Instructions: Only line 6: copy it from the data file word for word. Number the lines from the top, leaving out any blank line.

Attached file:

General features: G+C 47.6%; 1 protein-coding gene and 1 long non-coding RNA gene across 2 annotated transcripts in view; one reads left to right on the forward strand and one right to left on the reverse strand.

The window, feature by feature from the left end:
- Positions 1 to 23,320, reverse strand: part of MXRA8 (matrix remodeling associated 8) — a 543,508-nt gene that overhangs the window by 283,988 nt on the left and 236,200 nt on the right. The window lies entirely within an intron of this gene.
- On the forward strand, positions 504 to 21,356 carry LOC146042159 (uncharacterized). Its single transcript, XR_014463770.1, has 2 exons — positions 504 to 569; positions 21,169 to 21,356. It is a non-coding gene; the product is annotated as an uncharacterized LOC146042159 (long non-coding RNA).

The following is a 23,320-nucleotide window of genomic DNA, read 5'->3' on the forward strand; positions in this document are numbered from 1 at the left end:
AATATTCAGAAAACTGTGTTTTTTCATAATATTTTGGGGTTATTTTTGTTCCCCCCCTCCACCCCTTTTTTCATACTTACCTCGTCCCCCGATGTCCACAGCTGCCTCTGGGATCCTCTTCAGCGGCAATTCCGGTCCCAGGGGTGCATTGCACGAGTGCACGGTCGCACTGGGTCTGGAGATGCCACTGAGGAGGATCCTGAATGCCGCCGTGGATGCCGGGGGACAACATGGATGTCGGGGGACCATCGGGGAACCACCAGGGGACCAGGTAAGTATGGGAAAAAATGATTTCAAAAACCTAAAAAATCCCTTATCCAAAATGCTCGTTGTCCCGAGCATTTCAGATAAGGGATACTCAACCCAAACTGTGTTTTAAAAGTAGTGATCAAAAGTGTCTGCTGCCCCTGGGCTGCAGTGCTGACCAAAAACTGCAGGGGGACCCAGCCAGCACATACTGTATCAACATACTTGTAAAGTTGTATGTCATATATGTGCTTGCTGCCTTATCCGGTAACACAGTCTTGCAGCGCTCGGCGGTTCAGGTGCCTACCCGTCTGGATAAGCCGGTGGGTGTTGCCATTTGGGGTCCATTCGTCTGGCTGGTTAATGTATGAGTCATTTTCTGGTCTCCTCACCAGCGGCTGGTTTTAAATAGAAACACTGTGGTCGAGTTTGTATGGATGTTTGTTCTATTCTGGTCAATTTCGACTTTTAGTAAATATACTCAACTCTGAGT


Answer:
AATATTCAGAAAACTGTGTTTTTTCATAATATTTTGGGGTTATTTTTGTTCCCCCCCTCCACCCCTTTTTTCATACTTACCTCGTCCCCCGATGTCCACAGCTGCCTCTGGGATCCTCTTCAGCGGCAATTCCGGTCCCAGGGGTGCATTGCACGAGTGCACGGTCGCACTGGGTCTGGAGATGCCACTGAGGAGGATCCTGAATGCCGCCGTGGATGCCGGGGGACAACATGGATGTCGGGGGACCATCGGGGAACCACCAGGGGACCAGGTAAGTATGGGAAAAAATGATTTCAAAAACCTAAAAAATCCCTTATCCAAAATGCTCGTTGTCCCGAGCATTTCAGATAAGGGATACTCAACCCAAACTGTGTTTTAAAAGTAGTGATCAAAAGTGTCTGCTGCCCCTGGGCTGCAGTGCTGACCAAAAACTGCAGGGGGACCCAGCCAGCACATACTGTATCAACATACTTGTAAAGTTGTATGTCATATATGTGCTTGCTGCCTTATCCGGTAACACAGTCTTGCAGCGCTCGGCGGTTCAGGTGCCTACCCGTCTGGATAAGCCGGTGGGTGTTGCCATTTGGGGTCCATTCGTCTGGCTGGTTAATGTATGAGTCATTTTCTGGTCTCCTCACCAGCGGCTGGTTTTAAATAGAAACACTGTGGTCGAGTTTGTATGGATGTTTGTTCTATTCTGGTCAATTTCGACTTTTAGTAAATATACTCAACTCTGAGT